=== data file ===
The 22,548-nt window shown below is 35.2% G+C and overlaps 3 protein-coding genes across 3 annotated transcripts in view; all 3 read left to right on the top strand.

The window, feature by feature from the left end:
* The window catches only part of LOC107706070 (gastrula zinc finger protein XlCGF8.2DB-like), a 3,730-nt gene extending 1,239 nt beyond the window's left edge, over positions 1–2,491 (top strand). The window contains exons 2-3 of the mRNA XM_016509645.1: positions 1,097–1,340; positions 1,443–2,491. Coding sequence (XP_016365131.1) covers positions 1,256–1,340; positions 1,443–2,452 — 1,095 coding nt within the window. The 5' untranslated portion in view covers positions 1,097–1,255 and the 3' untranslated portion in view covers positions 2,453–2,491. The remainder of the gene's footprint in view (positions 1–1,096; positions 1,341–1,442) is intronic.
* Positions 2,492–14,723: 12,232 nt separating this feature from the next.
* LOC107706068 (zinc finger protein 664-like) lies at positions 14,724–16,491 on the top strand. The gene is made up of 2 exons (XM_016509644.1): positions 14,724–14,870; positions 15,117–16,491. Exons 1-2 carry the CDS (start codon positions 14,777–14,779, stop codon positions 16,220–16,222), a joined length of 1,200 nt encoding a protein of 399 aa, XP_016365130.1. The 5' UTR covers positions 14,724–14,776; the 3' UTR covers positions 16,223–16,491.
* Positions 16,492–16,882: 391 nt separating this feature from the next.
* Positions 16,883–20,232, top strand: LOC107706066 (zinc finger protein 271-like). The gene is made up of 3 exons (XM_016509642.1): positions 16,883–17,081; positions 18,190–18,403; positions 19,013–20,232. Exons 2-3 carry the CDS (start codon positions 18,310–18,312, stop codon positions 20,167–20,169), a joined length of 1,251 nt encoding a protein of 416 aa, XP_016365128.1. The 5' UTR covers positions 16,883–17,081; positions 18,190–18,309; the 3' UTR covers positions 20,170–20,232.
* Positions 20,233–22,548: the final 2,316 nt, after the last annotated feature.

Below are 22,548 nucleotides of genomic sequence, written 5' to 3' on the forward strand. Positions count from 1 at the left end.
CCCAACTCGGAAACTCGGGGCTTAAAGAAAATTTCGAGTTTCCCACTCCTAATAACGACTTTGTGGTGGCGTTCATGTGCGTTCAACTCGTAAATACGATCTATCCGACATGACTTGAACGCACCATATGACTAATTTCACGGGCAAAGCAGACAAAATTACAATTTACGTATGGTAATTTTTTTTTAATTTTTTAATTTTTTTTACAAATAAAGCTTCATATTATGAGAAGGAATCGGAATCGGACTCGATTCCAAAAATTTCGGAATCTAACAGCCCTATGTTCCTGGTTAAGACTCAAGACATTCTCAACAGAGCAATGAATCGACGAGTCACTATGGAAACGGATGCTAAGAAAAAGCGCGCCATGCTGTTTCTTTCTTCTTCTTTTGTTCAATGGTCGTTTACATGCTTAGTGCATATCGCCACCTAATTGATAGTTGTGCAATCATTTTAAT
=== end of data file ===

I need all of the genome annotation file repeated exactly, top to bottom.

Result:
The 22,548-nt window shown below is 35.2% G+C and overlaps 3 protein-coding genes across 3 annotated transcripts in view; all 3 read left to right on the top strand.

The window, feature by feature from the left end:
* The window catches only part of LOC107706070 (gastrula zinc finger protein XlCGF8.2DB-like), a 3,730-nt gene extending 1,239 nt beyond the window's left edge, over positions 1–2,491 (top strand). The window contains exons 2-3 of the mRNA XM_016509645.1: positions 1,097–1,340; positions 1,443–2,491. Coding sequence (XP_016365131.1) covers positions 1,256–1,340; positions 1,443–2,452 — 1,095 coding nt within the window. The 5' untranslated portion in view covers positions 1,097–1,255 and the 3' untranslated portion in view covers positions 2,453–2,491. The remainder of the gene's footprint in view (positions 1–1,096; positions 1,341–1,442) is intronic.
* Positions 2,492–14,723: 12,232 nt separating this feature from the next.
* LOC107706068 (zinc finger protein 664-like) lies at positions 14,724–16,491 on the top strand. The gene is made up of 2 exons (XM_016509644.1): positions 14,724–14,870; positions 15,117–16,491. Exons 1-2 carry the CDS (start codon positions 14,777–14,779, stop codon positions 16,220–16,222), a joined length of 1,200 nt encoding a protein of 399 aa, XP_016365130.1. The 5' UTR covers positions 14,724–14,776; the 3' UTR covers positions 16,223–16,491.
* Positions 16,492–16,882: 391 nt separating this feature from the next.
* Positions 16,883–20,232, top strand: LOC107706066 (zinc finger protein 271-like). The gene is made up of 3 exons (XM_016509642.1): positions 16,883–17,081; positions 18,190–18,403; positions 19,013–20,232. Exons 2-3 carry the CDS (start codon positions 18,310–18,312, stop codon positions 20,167–20,169), a joined length of 1,251 nt encoding a protein of 416 aa, XP_016365128.1. The 5' UTR covers positions 16,883–17,081; positions 18,190–18,309; the 3' UTR covers positions 20,170–20,232.
* Positions 20,233–22,548: the final 2,316 nt, after the last annotated feature.

Below are 22,548 nucleotides of genomic sequence, written 5' to 3' on the forward strand. Positions count from 1 at the left end.
CCCAACTCGGAAACTCGGGGCTTAAAGAAAATTTCGAGTTTCCCACTCCTAATAACGACTTTGTGGTGGCGTTCATGTGCGTTCAACTCGTAAATACGATCTATCCGACATGACTTGAACGCACCATATGACTAATTTCACGGGCAAAGCAGACAAAATTACAATTTACGTATGGTAATTTTTTTTTAATTTTTTAATTTTTTTTACAAATAAAGCTTCATATTATGAGAAGGAATCGGAATCGGACTCGATTCCAAAAATTTCGGAATCTAACAGCCCTATGTTCCTGGTTAAGACTCAAGACATTCTCAACAGAGCAATGAATCGACGAGTCACTATGGAAACGGATGCTAAGAAAAAGCGCGCCATGCTGTTTCTTTCTTCTTCTTTTGTTCAATGGTCGTTTACATGCTTAGTGCATATCGCCACCTAATTGATAGTTGTGCAATCATTTTAAT